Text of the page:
PHILADELPHIA — This month a number of American banks, including JP Morgan, were breached by a series of sophisticated cyberattacks. Most recently, the attack on JP Morgan caused an information breach that allowed the perpetrators to retrieve gigabytes of data including checking and savings account information. The F.B.I. has intervened to investigate these attacks on U.S. financial institutions, indicating to some experts that these coordinated attacks could be acts of state-sponsored hackers.
Cybersecurity experts have indicated that these coordinated attacks could very well be state-sponsored acts in retaliation for Western economic sanctions against Russia stemming from its actions in Ukraine, raising questions about national security. Experts at Drexel University are available to assist the news media with their coverage of the situation and its implications from a variety of perspectives:
National Security: Scott White, PhD, is a professor of homeland security and security management in Drexel’s College of Computing & Informatics and on the faculty of Drexel’s Cybersecurity Institute. He can comment on the implications of this attack for national security and address questions about why it may or may not be a state-sponsored act. White is a criminologist with an accomplished career in security. Before his academic career, he served as the director of the Institute of Homeland Security at Westfield State University. He was a commissioned officer with the Canadian Forces Military Intelligence Branch (Department of National Defence) and worked for the Canadian Security Intelligence Service.
Cybercrime and Law Enforcement: Rob D’Ovidio, PhD, an associate professor of criminal justice and a researcher in Drexel’s Cybersecurity Institute can comment on the challenges of investigating cybercrime for law enforcement officials. D’Ovidio can address how and why the F.B.I. is working with private corporations to investigate the attacks, how this model of cooperation needs to evolve in the age of cybercrime and the notification process banks will need to go through now that their customer data has been compromised. D’Ovidio directs Drexel’s research program in computer crime and digital forensics. His research and teaching interests lie in the intersection of computer technology, crime, and the criminal justice system.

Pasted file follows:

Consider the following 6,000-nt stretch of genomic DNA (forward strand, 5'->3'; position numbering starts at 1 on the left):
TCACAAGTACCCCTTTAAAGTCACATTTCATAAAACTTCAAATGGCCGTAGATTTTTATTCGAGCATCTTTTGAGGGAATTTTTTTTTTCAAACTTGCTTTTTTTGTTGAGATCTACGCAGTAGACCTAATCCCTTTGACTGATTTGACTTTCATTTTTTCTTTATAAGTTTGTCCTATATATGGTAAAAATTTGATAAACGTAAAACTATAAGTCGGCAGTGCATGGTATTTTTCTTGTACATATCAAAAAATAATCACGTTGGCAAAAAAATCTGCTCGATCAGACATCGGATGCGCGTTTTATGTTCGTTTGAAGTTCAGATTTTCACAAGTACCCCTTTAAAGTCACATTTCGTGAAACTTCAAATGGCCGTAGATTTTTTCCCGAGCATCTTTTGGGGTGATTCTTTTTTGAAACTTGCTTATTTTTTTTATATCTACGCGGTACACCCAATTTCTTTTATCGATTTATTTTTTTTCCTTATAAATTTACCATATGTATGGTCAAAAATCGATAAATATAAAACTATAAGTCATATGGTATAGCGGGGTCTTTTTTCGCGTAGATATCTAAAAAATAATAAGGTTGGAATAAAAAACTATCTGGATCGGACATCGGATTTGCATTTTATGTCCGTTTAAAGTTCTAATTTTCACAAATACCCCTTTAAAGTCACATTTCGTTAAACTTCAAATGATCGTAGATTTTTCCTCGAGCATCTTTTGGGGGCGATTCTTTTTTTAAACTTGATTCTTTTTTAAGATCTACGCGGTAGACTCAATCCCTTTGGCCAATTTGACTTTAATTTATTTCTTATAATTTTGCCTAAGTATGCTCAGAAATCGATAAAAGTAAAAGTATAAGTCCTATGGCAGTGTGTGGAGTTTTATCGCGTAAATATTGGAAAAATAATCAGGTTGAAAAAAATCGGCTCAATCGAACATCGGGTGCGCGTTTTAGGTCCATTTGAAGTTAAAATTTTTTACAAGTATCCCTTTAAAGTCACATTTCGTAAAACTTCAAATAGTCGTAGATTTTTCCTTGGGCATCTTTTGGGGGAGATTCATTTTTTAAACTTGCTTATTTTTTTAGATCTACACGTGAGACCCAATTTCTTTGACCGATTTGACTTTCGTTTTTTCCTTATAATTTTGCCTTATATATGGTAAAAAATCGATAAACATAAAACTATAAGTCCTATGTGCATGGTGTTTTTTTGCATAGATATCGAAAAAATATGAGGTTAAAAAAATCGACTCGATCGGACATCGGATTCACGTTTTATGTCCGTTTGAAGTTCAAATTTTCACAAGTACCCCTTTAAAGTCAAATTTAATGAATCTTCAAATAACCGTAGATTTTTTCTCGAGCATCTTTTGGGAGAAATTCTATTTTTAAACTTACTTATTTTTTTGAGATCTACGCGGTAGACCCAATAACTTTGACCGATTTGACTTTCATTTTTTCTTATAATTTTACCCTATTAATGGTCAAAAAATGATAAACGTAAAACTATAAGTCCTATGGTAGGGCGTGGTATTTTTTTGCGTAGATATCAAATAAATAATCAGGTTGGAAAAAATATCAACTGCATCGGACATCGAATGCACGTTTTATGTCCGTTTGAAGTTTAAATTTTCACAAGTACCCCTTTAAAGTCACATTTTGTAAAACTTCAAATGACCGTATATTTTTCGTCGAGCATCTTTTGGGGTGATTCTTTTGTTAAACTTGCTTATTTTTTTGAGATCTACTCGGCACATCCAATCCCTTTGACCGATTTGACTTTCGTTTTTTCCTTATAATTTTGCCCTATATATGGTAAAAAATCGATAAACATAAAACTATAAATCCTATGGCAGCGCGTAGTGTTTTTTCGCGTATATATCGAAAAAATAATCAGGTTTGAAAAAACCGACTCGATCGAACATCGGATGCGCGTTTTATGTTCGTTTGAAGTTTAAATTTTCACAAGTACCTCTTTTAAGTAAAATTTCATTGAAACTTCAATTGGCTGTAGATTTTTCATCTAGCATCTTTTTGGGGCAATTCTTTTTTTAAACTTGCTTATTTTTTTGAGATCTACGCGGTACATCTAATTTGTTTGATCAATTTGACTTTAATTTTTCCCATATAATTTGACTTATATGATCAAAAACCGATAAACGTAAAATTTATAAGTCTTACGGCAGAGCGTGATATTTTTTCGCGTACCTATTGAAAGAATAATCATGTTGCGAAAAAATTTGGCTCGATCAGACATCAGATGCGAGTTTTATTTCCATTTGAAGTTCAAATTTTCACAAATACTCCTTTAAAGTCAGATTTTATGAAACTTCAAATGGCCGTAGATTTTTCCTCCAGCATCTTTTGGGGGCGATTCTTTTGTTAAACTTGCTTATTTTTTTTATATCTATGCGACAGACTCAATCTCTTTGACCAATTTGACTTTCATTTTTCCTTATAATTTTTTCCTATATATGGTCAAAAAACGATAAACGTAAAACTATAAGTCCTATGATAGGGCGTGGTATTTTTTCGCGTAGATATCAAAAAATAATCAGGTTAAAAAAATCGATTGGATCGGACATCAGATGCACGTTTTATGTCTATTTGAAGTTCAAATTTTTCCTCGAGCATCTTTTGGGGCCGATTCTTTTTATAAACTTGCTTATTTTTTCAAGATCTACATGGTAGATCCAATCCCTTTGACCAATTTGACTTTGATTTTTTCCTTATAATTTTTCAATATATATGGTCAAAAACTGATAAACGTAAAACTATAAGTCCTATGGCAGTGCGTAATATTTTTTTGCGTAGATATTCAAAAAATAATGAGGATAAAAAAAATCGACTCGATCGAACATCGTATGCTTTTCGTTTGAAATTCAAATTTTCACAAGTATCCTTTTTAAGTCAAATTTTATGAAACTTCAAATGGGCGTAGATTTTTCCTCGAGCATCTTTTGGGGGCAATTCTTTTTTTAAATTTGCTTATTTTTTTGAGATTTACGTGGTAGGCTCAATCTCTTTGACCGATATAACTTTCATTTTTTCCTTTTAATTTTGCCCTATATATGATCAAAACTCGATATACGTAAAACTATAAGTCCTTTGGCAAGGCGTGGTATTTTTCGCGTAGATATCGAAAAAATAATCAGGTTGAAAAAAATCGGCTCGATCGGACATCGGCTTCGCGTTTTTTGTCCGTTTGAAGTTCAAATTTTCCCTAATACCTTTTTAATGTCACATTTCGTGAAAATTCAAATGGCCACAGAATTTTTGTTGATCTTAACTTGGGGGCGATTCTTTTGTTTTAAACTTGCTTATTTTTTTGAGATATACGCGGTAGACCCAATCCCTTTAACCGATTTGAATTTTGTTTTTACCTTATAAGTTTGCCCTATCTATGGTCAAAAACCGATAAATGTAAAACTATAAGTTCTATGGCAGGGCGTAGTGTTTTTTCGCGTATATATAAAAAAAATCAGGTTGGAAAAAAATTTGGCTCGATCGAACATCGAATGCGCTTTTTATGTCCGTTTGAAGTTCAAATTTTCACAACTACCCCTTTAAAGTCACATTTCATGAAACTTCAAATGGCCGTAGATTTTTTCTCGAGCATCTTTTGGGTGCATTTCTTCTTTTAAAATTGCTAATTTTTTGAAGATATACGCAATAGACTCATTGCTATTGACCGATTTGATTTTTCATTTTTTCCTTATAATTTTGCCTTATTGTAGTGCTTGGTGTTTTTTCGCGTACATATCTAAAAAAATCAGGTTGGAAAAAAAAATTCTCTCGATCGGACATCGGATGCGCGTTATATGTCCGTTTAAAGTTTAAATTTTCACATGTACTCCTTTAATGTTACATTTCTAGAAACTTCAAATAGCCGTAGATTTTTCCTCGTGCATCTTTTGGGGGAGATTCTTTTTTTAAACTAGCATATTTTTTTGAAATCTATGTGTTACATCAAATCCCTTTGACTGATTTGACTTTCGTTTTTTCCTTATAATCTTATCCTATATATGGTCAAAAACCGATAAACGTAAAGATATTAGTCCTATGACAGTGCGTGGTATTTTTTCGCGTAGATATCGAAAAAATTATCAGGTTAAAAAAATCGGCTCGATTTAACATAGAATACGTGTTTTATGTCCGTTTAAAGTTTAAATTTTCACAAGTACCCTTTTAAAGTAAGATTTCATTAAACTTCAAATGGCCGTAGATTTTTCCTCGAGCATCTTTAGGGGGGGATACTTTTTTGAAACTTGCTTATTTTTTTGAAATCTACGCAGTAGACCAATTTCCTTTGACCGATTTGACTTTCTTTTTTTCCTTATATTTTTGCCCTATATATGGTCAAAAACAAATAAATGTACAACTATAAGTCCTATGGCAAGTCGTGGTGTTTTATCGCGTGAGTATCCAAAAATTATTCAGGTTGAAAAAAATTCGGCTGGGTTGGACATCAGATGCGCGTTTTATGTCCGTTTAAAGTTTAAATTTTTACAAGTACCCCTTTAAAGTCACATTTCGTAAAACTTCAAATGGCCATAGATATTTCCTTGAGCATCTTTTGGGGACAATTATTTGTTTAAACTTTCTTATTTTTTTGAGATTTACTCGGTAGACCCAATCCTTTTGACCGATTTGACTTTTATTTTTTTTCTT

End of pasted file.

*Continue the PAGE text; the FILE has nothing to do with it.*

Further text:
State-Sponsored Cyberattacks: Norman Balchunas, is the operations director of the Drexel University Cybersecurity Institute and an assistant research professor in Drexel’s College of Computing & Informatics. He can talk about what the recent escalation in cyberattacks on symbols of American corporate power might mean in the global context of cybercrime. Balchunas is a retired Air Force colonel who specialized in information operations and electronic warfare. He is able to lend context to the difficulty of investigating cybercrime across the international political landscape and how the government responds to cyberattacks on international corporations.
Cybersecurity Theory: Steven Weber, the director of Drexel University’s Cybersecurity Institute, can explain technical aspects of cyberattacks including distributed denial of service attacks, port scanning, man in the middle attacks, and malware, and defenses against these attacks including anonymization, anomaly detection, and intrusion detection. Weber is an associate professor of electrical and computer engineering in Drexel’s College of Engineering, who has extensive background in mathematical modeling of computer and communications networks.
News Media Contact: Britt Faulstick, News Officer, University Communications,
215-895-2617, 215-796-5161 (cell), firstname.lastname@example.org